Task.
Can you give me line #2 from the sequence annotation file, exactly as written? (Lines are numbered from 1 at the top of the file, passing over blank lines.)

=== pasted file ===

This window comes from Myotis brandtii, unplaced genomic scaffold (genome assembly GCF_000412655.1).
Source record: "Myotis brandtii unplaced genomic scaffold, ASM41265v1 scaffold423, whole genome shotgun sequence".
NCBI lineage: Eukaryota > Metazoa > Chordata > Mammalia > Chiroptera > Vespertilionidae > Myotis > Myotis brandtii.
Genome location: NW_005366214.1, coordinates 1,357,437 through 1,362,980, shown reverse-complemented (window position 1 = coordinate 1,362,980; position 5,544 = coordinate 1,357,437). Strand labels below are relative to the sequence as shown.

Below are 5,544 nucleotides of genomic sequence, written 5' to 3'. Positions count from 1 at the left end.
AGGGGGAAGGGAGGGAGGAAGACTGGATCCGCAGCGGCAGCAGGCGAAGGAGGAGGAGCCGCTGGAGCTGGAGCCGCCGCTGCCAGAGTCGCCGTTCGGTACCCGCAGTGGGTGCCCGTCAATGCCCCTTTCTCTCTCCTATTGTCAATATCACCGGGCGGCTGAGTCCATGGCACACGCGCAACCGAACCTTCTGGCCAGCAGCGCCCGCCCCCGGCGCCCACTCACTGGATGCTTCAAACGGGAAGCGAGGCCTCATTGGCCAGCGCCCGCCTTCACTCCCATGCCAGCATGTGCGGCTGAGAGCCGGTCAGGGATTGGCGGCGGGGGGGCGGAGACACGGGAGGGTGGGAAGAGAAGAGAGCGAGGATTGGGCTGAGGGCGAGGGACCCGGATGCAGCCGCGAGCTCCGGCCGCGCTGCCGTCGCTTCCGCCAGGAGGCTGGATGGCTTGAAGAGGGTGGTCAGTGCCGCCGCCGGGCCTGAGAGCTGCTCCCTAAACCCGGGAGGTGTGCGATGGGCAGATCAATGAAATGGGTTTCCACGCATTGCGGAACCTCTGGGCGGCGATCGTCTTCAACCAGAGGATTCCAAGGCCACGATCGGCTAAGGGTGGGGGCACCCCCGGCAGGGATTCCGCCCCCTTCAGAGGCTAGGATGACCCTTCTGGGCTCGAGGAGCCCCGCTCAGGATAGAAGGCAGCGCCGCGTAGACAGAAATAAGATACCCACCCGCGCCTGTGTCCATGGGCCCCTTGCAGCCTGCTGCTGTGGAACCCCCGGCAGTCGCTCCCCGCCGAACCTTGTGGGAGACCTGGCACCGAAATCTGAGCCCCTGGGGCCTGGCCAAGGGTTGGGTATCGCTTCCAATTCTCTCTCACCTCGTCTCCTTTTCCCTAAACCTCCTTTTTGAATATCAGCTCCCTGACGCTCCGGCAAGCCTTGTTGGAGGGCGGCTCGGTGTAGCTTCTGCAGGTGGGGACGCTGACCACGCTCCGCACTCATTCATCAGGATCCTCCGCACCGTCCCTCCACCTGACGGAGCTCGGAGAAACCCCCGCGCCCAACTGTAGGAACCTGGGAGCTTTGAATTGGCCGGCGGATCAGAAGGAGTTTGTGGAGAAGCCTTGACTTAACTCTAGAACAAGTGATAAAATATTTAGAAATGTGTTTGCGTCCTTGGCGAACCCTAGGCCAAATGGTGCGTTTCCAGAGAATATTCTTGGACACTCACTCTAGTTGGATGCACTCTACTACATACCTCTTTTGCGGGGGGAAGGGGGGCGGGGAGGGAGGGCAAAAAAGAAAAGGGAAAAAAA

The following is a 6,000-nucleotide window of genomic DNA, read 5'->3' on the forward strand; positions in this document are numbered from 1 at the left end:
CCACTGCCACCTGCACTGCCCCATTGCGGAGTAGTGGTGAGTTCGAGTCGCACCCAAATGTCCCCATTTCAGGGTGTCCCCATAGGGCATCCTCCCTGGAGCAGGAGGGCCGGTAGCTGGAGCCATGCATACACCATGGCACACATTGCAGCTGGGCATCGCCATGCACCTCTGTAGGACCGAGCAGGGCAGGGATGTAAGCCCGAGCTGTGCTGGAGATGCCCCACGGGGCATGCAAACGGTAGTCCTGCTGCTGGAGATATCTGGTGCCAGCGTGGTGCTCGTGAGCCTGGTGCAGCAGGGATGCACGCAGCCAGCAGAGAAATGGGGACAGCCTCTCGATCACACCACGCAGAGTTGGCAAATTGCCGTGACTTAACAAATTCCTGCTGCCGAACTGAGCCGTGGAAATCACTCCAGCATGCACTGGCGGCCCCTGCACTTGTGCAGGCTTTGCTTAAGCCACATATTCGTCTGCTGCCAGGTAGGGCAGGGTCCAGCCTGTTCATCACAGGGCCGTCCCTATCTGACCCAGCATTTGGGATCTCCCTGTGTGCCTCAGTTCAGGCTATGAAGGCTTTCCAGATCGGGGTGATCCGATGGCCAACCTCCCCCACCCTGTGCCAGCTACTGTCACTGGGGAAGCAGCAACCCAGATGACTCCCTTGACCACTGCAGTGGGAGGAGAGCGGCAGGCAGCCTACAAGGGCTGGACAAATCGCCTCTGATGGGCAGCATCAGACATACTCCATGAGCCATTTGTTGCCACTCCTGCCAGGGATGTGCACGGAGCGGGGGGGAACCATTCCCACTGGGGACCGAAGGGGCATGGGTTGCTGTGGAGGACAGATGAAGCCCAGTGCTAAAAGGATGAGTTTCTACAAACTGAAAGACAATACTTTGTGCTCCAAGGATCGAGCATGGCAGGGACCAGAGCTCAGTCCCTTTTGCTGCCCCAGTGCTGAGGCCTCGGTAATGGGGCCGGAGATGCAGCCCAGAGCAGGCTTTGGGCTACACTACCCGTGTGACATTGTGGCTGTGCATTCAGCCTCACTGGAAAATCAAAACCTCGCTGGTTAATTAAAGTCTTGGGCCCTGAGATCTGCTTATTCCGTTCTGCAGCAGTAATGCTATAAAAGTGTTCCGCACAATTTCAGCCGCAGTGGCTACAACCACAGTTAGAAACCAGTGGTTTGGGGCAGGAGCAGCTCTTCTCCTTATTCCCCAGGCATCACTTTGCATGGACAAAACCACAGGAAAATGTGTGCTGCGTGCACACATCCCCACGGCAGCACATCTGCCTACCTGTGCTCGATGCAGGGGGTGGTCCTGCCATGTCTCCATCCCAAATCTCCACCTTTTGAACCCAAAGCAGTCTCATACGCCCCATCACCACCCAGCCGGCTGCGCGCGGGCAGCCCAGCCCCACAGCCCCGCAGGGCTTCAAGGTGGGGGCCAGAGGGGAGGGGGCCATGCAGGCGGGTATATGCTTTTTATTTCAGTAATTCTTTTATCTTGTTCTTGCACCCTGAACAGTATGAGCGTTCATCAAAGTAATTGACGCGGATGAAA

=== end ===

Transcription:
Source record: "Myotis brandtii unplaced genomic scaffold, ASM41265v1 scaffold423, whole genome shotgun sequence".